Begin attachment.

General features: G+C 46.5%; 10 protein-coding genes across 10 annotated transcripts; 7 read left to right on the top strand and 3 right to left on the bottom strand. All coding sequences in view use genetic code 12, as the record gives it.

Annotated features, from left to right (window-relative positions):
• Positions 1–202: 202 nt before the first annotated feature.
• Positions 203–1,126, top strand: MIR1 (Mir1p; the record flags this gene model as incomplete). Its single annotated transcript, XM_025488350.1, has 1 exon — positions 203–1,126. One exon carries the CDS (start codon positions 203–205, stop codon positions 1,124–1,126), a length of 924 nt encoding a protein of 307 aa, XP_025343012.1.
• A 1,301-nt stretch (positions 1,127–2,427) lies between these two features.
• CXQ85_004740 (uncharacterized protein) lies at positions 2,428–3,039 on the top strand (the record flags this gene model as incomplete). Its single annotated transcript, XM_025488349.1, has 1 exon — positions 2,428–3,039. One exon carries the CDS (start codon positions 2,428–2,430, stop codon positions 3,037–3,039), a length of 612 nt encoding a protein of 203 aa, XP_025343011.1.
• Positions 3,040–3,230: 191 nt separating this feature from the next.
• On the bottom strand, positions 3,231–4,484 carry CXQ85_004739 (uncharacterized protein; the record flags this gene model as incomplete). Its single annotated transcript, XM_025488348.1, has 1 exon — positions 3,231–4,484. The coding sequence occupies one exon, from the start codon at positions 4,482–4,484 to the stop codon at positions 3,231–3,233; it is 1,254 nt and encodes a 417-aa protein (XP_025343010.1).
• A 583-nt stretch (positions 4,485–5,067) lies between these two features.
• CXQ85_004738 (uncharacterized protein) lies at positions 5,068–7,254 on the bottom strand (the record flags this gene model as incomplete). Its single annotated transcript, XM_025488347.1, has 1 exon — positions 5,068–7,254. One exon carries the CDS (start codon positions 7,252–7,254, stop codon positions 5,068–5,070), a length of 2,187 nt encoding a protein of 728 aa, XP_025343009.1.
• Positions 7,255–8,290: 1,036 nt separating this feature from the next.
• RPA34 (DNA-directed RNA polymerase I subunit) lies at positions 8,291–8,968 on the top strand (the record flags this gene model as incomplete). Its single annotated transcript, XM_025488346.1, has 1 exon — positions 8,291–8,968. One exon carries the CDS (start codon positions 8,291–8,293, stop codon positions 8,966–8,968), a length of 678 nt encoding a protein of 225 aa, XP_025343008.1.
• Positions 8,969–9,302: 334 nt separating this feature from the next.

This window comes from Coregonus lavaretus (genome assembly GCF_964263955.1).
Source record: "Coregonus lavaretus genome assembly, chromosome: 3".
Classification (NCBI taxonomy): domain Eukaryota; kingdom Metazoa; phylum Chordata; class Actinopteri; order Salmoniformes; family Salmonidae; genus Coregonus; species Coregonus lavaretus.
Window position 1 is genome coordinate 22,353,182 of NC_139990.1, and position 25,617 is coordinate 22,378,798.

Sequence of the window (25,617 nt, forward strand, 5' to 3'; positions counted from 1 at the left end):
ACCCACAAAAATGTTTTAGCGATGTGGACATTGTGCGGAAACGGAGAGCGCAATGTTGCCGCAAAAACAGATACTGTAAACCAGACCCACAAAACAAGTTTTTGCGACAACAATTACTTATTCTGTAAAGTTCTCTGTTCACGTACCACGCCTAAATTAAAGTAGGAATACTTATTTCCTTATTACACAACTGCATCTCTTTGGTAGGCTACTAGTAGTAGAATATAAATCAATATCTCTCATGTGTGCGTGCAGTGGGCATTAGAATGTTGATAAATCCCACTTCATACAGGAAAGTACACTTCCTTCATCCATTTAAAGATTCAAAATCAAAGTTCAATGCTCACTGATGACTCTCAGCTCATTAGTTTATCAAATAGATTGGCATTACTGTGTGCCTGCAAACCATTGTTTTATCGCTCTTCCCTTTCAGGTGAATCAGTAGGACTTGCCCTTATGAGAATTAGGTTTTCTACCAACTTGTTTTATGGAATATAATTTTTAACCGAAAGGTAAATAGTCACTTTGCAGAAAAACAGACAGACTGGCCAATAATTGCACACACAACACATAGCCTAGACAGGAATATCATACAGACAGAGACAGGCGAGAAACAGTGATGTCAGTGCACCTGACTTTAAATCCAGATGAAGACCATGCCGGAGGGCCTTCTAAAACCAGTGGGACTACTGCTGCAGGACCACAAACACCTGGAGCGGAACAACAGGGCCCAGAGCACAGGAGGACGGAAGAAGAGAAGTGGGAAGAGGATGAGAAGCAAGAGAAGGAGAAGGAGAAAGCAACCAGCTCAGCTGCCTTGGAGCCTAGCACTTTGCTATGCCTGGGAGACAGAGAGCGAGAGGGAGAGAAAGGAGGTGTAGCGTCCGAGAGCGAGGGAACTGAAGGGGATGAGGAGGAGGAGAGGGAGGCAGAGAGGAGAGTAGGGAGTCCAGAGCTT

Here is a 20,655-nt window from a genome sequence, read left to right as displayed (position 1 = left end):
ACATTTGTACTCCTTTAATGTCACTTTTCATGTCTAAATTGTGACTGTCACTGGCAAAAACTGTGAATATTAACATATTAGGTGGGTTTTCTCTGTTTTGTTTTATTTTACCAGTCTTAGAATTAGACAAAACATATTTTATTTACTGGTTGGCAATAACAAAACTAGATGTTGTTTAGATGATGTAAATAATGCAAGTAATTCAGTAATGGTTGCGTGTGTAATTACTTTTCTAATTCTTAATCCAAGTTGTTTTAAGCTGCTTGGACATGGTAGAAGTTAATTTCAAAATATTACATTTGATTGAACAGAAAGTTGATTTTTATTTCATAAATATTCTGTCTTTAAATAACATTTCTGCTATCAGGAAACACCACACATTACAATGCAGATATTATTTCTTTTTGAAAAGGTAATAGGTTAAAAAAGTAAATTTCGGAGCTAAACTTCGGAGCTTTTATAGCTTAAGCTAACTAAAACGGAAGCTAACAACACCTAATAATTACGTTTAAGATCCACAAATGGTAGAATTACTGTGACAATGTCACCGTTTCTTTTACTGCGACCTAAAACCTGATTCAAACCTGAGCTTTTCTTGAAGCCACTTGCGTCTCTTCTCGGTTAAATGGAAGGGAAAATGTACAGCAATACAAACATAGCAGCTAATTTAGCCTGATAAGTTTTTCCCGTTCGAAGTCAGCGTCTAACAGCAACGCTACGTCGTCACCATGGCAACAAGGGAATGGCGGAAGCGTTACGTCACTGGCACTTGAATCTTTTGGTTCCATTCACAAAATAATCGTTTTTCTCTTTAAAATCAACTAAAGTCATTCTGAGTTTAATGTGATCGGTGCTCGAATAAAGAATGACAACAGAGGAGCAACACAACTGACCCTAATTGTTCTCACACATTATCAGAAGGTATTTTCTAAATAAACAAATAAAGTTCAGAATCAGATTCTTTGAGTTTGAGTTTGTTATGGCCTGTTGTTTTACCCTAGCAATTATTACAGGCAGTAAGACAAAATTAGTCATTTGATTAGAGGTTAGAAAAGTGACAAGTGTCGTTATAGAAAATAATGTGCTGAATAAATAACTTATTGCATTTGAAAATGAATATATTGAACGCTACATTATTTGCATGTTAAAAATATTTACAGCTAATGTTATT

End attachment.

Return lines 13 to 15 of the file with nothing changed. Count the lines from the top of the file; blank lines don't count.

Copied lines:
• Positions 8,969–9,302: 334 nt separating this feature from the next.

This window comes from Coregonus lavaretus (genome assembly GCF_964263955.1).
Source record: "Coregonus lavaretus genome assembly, chromosome: 3".